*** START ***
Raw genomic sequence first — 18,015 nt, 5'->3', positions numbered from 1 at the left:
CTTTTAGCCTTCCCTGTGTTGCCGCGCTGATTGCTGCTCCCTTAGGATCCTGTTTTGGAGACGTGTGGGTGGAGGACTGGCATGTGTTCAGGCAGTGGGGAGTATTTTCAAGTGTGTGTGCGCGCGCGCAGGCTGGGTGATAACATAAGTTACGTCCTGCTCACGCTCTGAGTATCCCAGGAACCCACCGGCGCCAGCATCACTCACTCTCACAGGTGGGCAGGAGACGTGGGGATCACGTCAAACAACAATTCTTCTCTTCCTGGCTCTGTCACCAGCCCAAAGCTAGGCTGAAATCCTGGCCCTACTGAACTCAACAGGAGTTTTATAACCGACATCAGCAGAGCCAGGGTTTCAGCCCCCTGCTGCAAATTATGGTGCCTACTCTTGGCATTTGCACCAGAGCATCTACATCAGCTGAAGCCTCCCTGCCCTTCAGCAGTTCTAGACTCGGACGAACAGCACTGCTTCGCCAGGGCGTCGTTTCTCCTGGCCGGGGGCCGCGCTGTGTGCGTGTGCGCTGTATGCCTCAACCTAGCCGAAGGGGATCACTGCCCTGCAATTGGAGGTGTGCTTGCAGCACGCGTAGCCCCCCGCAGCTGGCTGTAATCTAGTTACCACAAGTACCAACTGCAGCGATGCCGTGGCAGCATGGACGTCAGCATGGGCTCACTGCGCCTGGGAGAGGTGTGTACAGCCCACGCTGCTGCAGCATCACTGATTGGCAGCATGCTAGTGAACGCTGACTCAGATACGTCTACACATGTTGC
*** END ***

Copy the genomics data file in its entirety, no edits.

Raw genomic sequence first — 18,015 nt, 5'->3', positions numbered from 1 at the left:
CTTTTAGCCTTCCCTGTGTTGCCGCGCTGATTGCTGCTCCCTTAGGATCCTGTTTTGGAGACGTGTGGGTGGAGGACTGGCATGTGTTCAGGCAGTGGGGAGTATTTTCAAGTGTGTGTGCGCGCGCGCAGGCTGGGTGATAACATAAGTTACGTCCTGCTCACGCTCTGAGTATCCCAGGAACCCACCGGCGCCAGCATCACTCACTCTCACAGGTGGGCAGGAGACGTGGGGATCACGTCAAACAACAATTCTTCTCTTCCTGGCTCTGTCACCAGCCCAAAGCTAGGCTGAAATCCTGGCCCTACTGAACTCAACAGGAGTTTTATAACCGACATCAGCAGAGCCAGGGTTTCAGCCCCCTGCTGCAAATTATGGTGCCTACTCTTGGCATTTGCACCAGAGCATCTACATCAGCTGAAGCCTCCCTGCCCTTCAGCAGTTCTAGACTCGGACGAACAGCACTGCTTCGCCAGGGCGTCGTTTCTCCTGGCCGGGGGCCGCGCTGTGTGCGTGTGCGCTGTATGCCTCAACCTAGCCGAAGGGGATCACTGCCCTGCAATTGGAGGTGTGCTTGCAGCACGCGTAGCCCCCCGCAGCTGGCTGTAATCTAGTTACCACAAGTACCAACTGCAGCGATGCCGTGGCAGCATGGACGTCAGCATGGGCTCACTGCGCCTGGGAGAGGTGTGTACAGCCCACGCTGCTGCAGCATCACTGATTGGCAGCATGCTAGTGAACGCTGACTCAGATACGTCTACACATGTTGC